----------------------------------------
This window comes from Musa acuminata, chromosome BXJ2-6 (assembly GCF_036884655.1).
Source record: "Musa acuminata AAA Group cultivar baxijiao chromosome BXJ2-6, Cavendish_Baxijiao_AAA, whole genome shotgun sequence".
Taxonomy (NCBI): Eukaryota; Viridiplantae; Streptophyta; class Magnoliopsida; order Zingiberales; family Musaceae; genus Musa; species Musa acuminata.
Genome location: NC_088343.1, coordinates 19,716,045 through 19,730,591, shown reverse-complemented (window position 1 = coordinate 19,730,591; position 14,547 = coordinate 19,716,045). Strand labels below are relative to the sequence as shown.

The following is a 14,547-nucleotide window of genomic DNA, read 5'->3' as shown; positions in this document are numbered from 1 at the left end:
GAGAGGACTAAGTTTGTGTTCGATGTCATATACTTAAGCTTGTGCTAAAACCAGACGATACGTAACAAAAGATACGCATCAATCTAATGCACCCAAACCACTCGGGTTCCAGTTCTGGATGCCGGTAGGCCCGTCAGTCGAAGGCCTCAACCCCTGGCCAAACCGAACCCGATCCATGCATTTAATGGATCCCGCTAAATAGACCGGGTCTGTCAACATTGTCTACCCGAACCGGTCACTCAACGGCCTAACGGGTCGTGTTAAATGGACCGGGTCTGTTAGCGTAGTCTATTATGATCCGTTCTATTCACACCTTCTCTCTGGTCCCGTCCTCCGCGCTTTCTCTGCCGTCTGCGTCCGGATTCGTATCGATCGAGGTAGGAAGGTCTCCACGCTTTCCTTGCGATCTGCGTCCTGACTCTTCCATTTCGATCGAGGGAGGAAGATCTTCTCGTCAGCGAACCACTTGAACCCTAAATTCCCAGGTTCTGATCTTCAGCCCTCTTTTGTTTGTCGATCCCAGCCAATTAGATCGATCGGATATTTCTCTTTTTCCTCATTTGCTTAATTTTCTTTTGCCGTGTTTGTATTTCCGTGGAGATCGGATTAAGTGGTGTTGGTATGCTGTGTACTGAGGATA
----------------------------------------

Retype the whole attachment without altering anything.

This window comes from Musa acuminata, chromosome BXJ2-6 (assembly GCF_036884655.1).
Source record: "Musa acuminata AAA Group cultivar baxijiao chromosome BXJ2-6, Cavendish_Baxijiao_AAA, whole genome shotgun sequence".
Taxonomy (NCBI): Eukaryota; Viridiplantae; Streptophyta; class Magnoliopsida; order Zingiberales; family Musaceae; genus Musa; species Musa acuminata.
Genome location: NC_088343.1, coordinates 19,716,045 through 19,730,591, shown reverse-complemented (window position 1 = coordinate 19,730,591; position 14,547 = coordinate 19,716,045). Strand labels below are relative to the sequence as shown.

The following is a 14,547-nucleotide window of genomic DNA, read 5'->3' as shown; positions in this document are numbered from 1 at the left end:
GAGAGGACTAAGTTTGTGTTCGATGTCATATACTTAAGCTTGTGCTAAAACCAGACGATACGTAACAAAAGATACGCATCAATCTAATGCACCCAAACCACTCGGGTTCCAGTTCTGGATGCCGGTAGGCCCGTCAGTCGAAGGCCTCAACCCCTGGCCAAACCGAACCCGATCCATGCATTTAATGGATCCCGCTAAATAGACCGGGTCTGTCAACATTGTCTACCCGAACCGGTCACTCAACGGCCTAACGGGTCGTGTTAAATGGACCGGGTCTGTTAGCGTAGTCTATTATGATCCGTTCTATTCACACCTTCTCTCTGGTCCCGTCCTCCGCGCTTTCTCTGCCGTCTGCGTCCGGATTCGTATCGATCGAGGTAGGAAGGTCTCCACGCTTTCCTTGCGATCTGCGTCCTGACTCTTCCATTTCGATCGAGGGAGGAAGATCTTCTCGTCAGCGAACCACTTGAACCCTAAATTCCCAGGTTCTGATCTTCAGCCCTCTTTTGTTTGTCGATCCCAGCCAATTAGATCGATCGGATATTTCTCTTTTTCCTCATTTGCTTAATTTTCTTTTGCCGTGTTTGTATTTCCGTGGAGATCGGATTAAGTGGTGTTGGTATGCTGTGTACTGAGGATA